Arthur Evans

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Arthur Evans
father of the Minoan civilization

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Minotaur: Sir Arthur Evans and the Archaeology of the Minoan Myth
by Joseph Alexander Macgillivray


Flamboyant, arrogant, short sighted and only 5'2", Arthur Evans is one of the most well-known archeologists in history. He believed that the legendary kingdom of King Minos was real and he used the clues in the myths and legends to find it. The Minoan civilization of Crete lay waiting to be discovered. In 1900 he unearthed what he called the Palace of Minos (now called the Palace of Knossos), and reconstructed this amazing culture.

When he began digging in Crete, he had 32 hired workers. Within a week he had increased the workforce to around a hundred, and paid for everything personally.
He came in the wake of Heinrich Schliemann, the amateur archeologist who discovered Troy. Archeology was moving from the amateur treasure hunt of Troy to a scientific discipline, and Evans was a part of that.

Evans was a product of Victorian England. He was influenced by Schliemann and by Arthur Milchhofer's suggestion that Crete had dominated the Mycenaean culture. He decided, in the face of strong resistance, that there was a civilization waiting to be discovered in Crete. He was arrogant and had strong opinions - he rarely admitted to being wrong, even in the face of evidence. An archeologist less single-minded may not have made this discovery, because it was his intense and romantic passion for the myths of the ancient world that drove him to excavate in Crete.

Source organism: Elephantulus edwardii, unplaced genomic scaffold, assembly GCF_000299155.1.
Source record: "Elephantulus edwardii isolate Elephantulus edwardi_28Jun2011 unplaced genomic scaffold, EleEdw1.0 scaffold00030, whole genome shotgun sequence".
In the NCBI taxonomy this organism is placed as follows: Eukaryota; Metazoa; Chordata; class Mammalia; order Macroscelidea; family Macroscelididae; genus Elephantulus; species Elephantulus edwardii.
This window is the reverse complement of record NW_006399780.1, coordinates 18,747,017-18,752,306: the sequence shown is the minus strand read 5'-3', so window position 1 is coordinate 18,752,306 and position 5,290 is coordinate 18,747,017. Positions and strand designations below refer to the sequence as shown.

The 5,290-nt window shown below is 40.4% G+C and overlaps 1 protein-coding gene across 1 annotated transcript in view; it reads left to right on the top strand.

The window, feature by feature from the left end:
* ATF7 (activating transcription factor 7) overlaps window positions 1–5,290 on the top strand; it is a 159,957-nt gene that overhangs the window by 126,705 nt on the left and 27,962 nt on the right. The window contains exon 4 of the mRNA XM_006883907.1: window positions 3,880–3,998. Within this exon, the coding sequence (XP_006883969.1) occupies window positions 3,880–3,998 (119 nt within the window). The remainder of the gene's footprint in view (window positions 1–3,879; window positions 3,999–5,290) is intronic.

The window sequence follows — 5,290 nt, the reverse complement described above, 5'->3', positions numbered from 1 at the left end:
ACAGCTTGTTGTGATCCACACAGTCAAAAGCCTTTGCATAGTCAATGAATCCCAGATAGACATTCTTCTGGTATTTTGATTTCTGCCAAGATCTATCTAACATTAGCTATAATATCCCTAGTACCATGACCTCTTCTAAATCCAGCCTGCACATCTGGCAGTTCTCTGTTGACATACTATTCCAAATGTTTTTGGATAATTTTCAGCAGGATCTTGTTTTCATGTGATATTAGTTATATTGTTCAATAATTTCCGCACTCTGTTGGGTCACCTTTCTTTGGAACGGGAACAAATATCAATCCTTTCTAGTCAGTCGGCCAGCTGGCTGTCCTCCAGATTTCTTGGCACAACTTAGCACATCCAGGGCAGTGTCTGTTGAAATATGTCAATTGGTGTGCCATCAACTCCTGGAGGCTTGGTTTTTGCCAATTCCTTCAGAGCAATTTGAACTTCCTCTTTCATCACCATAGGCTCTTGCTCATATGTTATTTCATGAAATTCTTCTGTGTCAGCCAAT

We don't know what they called themselves, but Evans called them the Minoans after King Minos, and the name seemed appropriate. Minos was the legendary King of Crete, who kept a creature (half man and half bull) in the labyrinth within the palace. The myth of Theseus described a ritual in which men and women, called bull leapers, performed acrobatic acts on the back of the bull. Theseus killed the Minotaur and escaped from the labyrinth with the help of the King's daughter, Ariadne. The palace that Evans discovered seemed to fit these stories.

Evans found many artifacts showing that bulls and bull-leaping were part of the culture, probably religious. The many twisting passages in the palace could well resemble a labyrinth to a visitor. Well preserved by volcanic ash, the palace at Knossos was a fantastic discovery. The artistry of these amazing people was revealed in still vibrant wall frescoes. The style is naturalistic, unlike the stiff depictions found in other cultures of the bronze age, such as Egypt.

Objects from the site were put on display in London in 1903 and he was richly rewarded with honors, including a knighthood. He spent the rest of his life continuing his work in Crete, and wrote a 5-volume work on his discoveries. One of his lectures in 1936 inspired Michael Ventris to work on deciphering Linear B, the Mycenaean script. Ventris was successful, but not until after Evans' death in 1941 at the age of 90. Linear A, the Minoan language, has still not been deciphered.

His excavations and the conclusions he drew from them remain controversial, but there is no doubt about his extraordinary achievement. Later archeologists have built on his discoveries to broaden our understanding of this remarkable peace-loving culture.

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